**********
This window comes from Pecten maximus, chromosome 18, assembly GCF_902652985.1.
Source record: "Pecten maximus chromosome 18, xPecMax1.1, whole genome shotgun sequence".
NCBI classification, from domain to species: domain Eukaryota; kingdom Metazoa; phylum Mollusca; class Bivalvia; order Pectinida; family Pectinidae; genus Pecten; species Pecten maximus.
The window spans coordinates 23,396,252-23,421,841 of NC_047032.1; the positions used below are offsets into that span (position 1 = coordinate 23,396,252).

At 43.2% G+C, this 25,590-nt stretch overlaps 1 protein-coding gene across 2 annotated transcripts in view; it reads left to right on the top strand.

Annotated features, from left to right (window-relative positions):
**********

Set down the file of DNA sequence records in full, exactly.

This window comes from Pecten maximus, chromosome 18, assembly GCF_902652985.1.
Source record: "Pecten maximus chromosome 18, xPecMax1.1, whole genome shotgun sequence".
NCBI classification, from domain to species: domain Eukaryota; kingdom Metazoa; phylum Mollusca; class Bivalvia; order Pectinida; family Pectinidae; genus Pecten; species Pecten maximus.
The window spans coordinates 23,396,252-23,421,841 of NC_047032.1; the positions used below are offsets into that span (position 1 = coordinate 23,396,252).

At 43.2% G+C, this 25,590-nt stretch overlaps 1 protein-coding gene across 2 annotated transcripts in view; it reads left to right on the top strand.

Annotated features, from left to right (window-relative positions):